And I speak as one who loves to reach for the phone, dial the number, and talk. She can read them twice and again tomorrow: We need to write, otherwise nobody will know who we are. So a shy person sits down and writes a letter.
Like another tall, skinny writer who came from a town just up the road a ways, Keillor has become an unmistakable presence on the American scene.
At age thirty-five, Sinclair Lewis was eight years younger than Keillor when he burst on the literary scene in with Main Street, a novel that, more than any other literary work of its time, redefined the way in which Americans thought about their small towns.
Main Street launched a series of novels that were intended to provide a panoramic view of American society. Having been honed during his journalistic apprenticeship, Lewis's forte was a remarkable capacity for detailed observation and description.
Joseph Wood Krutch admiringly observed in Lewis's novels "a completeness of documentation not less than amazing" and "a power of mimicry which, so far as I know, no living author can equal. It was the "amazing skill with which he reproduces his world" that impressed T. Whipple, who viewed the novels as "triumphant feats of memory and observation.
Cloud, Mankato, Rochester, and Fergus Falls. After being absent for more than a quarter of a century, except for a few visits lasting only several months' time, the town remained, he said, "as vivid to my mind as though I had left there yesterday.
To Carol, they were drab, ugly, uninviting. But it wasn't the overwhelming ugliness that distressed her so much as "the planlessness, the flimsy temporariness of the buildings, their faded unpleasant colors. Lewis's picture is almost unrelievedly squalid: Keillor provides plenty of clues about Lake Wobegon's location, indicating it is near St.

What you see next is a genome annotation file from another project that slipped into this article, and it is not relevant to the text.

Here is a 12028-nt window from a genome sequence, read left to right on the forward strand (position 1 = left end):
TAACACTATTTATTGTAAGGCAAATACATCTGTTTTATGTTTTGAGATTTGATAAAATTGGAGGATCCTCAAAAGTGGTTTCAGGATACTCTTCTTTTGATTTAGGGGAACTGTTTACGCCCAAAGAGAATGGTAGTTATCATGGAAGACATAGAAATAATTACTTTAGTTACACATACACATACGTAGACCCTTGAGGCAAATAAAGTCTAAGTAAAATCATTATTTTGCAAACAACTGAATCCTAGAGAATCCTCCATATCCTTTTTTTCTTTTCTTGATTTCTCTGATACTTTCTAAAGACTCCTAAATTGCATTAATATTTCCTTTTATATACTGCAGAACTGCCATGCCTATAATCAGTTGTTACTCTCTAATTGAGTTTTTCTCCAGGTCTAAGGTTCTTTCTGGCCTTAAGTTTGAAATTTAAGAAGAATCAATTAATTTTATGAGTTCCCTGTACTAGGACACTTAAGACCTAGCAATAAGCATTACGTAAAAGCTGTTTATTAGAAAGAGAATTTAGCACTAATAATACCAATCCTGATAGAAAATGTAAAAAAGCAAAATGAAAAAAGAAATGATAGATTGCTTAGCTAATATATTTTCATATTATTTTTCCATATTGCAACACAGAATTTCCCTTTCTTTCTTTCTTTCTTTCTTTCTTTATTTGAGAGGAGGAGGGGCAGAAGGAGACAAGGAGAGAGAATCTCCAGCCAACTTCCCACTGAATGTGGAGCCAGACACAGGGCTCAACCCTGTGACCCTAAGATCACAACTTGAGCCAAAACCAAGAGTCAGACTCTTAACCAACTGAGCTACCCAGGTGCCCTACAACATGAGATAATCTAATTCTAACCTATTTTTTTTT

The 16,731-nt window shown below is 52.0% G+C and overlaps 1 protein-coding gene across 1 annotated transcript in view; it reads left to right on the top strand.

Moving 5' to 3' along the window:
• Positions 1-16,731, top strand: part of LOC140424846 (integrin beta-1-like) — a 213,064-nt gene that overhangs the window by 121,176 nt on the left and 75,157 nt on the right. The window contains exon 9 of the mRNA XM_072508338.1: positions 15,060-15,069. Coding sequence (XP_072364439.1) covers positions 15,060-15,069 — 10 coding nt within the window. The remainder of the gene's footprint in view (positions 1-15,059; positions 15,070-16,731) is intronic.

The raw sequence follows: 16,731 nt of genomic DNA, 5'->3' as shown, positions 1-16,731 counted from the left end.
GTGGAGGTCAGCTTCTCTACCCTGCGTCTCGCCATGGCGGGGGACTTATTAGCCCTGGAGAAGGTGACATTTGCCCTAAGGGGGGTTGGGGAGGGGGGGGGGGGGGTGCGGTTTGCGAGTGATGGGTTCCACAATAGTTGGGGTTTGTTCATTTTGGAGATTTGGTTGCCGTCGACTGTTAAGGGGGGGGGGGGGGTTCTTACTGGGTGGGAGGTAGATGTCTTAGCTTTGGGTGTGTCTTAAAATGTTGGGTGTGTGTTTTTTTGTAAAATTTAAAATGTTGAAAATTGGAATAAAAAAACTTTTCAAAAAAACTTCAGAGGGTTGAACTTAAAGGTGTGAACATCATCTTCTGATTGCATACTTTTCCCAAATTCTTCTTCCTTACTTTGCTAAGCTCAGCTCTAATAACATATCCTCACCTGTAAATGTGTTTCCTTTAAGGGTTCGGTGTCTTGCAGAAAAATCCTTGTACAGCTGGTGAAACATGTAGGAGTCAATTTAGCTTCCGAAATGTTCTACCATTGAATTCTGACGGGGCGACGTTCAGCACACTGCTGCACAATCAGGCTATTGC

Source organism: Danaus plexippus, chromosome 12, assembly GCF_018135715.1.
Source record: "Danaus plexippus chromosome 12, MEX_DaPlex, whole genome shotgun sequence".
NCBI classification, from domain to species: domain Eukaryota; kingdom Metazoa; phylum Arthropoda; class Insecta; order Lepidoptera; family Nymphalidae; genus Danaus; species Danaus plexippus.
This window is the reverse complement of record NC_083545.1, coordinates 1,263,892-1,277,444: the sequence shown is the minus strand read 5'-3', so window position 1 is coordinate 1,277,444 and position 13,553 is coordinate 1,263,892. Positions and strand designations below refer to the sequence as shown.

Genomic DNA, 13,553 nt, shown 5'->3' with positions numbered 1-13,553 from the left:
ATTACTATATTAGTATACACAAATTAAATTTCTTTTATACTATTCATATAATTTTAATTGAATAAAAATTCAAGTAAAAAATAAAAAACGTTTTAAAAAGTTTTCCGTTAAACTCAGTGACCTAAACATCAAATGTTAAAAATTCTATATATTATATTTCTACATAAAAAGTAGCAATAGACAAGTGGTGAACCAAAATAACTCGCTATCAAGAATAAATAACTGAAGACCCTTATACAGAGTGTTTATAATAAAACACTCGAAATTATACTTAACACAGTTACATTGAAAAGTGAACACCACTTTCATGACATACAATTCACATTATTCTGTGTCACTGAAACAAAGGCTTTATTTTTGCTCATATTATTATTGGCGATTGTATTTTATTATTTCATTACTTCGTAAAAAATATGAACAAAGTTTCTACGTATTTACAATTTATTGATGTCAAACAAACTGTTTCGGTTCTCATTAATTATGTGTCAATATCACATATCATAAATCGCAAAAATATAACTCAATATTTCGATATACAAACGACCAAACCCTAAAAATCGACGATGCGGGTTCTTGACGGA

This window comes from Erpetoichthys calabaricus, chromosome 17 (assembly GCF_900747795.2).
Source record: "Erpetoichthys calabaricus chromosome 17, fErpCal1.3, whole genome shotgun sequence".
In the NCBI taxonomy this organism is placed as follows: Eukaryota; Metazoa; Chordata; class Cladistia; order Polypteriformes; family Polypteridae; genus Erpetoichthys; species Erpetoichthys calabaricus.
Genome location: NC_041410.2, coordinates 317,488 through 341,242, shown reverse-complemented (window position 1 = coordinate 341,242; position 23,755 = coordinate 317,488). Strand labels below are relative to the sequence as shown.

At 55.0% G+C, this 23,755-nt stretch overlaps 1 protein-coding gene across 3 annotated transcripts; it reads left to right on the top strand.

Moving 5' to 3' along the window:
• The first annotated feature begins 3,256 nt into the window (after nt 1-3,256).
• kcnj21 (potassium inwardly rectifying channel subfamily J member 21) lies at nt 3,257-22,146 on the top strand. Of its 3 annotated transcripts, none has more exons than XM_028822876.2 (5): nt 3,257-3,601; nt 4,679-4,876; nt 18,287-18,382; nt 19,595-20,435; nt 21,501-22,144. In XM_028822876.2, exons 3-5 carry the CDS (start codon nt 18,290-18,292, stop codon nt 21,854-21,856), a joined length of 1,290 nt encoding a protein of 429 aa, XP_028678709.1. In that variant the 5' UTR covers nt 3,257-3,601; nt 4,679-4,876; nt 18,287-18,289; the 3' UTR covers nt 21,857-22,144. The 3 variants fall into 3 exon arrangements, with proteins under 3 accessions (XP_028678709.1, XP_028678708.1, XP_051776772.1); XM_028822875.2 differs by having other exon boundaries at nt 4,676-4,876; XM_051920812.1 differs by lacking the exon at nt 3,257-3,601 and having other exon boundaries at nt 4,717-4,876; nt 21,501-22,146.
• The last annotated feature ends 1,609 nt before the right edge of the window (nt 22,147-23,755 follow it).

Cloud, northwest of St. Cloud, and, more specifically, thirty-two miles from St. That would put it almost exactly at Freeport, the town Keillor lived in when he started inventing stories about Lake Wobegon as a radio announcer for Minnesota Public Radio during the early 's.
It could hardly be closer to Sauk Centre, which is just ten miles up Highway 52 from Freeport. Lewis's strikingly detailed visual images capture one kind of reality; Keillor's carefully wrought word images evince another.
The former's strength lies in visual description, photographic in its effect; Keillor's is aural, finely tuned to subtle tones and gestures.
Lewis was not deaf to the sounds of the town. If Carol Kennicott's thirty-two minute walk is described almost entirely through visual images, the simultaneous tour of Bea Sorenson, a country girl come to town to work as a maid, climaxes with her bewilderment at all the noises around her: There were five automobuls [sic] on the street all at the same time—and one of 'em was a great big car that must of cost two thousand dollars—and the 'bus was starting for a train with five elegant-dressed fellows.
There was but the hum of motor tires crunching the road, the creak of a rocker on the Howlands' porch, the slap of a hand attacking a mosquito, a heat-weary conversation starting and dying, the precise rhythm of crickets, the thud of moths against the screen—sounds that were a distilled silence.
Keillor's superior sensibility comes through in a passage describing his impressions of a cold snowy evening when he was sixteen: I could hear his boots crunch in the snow, could hear a car not quite starting a long way away, and then the door slamming when the guy got out and him hitting the hood with his fist.
The volume of the world was turned up so the air molecules hummed a deep bass note. If the fire siren went off it would knock a person into the middle of next week.
Usually he's describing people feeling or meditating or experiencing and not simply acting. The authorial presence constantly weaves in and out of Lake Wobegon Days as Keillor varies stories about himself with those about other people in town.